Mr. Watts’ letter brings up three points that I would like to briefly address.
The first relates to providing pro-rated parking to part-time staff. Employers have no obligation to provide parking unless it is part of a compensation package, which at the university, it is not. If it were, we would be required to provide parking regardless of the complexity or cost involved.
On the other hand, providing parking for employees is in an employer’s interest, which applies in this case. Our job, then, is to define a parking system that balances our interest (emphasis in original) in supporting staff needs with our obligation to effectively manage resources as a fiscally responsible, publicly funded institution. For parking, the point of intersection between obligation and interest is that we are prepared to provide access to parking for those who are eligible and who choose to pay for that access, on a broad basis to faculty, staff and students, and on an occasional basis for visitors.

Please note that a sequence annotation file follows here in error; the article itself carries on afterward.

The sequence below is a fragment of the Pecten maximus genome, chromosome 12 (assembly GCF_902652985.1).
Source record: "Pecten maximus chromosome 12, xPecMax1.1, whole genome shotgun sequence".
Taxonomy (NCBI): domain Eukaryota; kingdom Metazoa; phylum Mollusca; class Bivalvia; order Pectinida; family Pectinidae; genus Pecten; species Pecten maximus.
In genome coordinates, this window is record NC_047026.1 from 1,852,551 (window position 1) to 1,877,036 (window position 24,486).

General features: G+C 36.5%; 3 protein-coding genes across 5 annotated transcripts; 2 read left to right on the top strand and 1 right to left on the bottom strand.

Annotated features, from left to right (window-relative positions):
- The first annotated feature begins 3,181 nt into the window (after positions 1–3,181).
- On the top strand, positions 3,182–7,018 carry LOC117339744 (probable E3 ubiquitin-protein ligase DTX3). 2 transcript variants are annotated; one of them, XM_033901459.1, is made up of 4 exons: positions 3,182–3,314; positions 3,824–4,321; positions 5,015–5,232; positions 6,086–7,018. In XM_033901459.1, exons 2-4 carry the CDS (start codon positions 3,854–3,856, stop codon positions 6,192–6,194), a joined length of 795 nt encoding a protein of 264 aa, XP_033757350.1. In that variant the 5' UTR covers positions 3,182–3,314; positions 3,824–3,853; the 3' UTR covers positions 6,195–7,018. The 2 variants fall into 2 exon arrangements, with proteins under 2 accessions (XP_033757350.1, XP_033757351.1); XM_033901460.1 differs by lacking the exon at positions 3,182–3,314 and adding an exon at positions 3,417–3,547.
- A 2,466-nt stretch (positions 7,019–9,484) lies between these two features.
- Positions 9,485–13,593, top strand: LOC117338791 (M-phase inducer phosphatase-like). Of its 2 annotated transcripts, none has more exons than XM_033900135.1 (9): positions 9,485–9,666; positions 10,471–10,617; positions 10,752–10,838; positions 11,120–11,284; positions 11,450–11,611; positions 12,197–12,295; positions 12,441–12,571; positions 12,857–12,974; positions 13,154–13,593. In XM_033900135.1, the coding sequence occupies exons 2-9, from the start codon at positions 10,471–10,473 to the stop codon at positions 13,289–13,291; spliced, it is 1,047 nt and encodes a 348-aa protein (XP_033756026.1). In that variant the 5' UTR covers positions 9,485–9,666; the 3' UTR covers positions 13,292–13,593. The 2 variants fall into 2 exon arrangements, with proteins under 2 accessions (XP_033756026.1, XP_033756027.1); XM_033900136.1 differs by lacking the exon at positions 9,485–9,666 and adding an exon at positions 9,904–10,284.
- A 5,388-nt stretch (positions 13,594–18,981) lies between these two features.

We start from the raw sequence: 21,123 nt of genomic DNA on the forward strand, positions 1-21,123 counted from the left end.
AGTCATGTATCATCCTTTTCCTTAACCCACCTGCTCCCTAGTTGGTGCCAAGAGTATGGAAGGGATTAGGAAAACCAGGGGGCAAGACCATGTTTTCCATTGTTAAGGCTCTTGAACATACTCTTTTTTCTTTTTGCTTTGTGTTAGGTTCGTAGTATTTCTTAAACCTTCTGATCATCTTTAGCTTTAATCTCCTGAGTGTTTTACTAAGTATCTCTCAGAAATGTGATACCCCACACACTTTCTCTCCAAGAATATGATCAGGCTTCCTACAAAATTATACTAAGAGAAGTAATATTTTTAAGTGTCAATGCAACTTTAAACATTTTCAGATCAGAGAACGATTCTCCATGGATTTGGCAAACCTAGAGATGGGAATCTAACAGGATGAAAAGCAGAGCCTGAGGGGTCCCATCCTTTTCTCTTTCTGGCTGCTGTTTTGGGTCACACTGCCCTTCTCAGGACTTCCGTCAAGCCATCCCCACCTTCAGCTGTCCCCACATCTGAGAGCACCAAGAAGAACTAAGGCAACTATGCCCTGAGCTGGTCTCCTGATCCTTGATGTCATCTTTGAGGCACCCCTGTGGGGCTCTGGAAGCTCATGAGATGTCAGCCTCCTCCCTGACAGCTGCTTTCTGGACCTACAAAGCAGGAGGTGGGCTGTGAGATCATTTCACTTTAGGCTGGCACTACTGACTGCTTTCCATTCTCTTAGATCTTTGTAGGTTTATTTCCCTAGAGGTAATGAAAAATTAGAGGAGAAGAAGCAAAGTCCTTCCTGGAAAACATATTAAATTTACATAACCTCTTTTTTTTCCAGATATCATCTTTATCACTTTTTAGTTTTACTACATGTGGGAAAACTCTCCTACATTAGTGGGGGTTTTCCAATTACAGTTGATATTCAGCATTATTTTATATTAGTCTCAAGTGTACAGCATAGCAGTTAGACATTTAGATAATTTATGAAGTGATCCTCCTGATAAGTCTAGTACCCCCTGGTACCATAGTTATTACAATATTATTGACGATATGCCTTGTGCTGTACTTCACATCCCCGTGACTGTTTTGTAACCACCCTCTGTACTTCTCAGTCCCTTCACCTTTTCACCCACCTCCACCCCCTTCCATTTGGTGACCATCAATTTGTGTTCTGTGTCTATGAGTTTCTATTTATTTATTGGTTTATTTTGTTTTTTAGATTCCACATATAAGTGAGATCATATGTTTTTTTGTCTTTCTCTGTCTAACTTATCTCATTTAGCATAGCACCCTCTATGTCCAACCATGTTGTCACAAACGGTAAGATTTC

The second point relates to whether the university should provide pro-rated parking based on income. An income-based approach would be inconsistent with how we price the other services we offer to staff, like food services. In addition, such a system would be very difficult to implement, complex and costly to administer, and hence, not in our best interests.
My final point relates to whether part-time parkers subsidize parking for others. Most people who pay for parking do not park every day for various reasons: vacations, illness, appointments, off-site meetings, etc. Nor is the cost of a permit based on hours of use. Instead, people purchase access to a parking service. Someone parking part-time may occupy a spot that is then unavailable to a full-time employee.
In closing, Parking Services may make arrangements in limited circumstances with self-identified part-time employees. Those interested in exploring these options should contact Parking Services directly.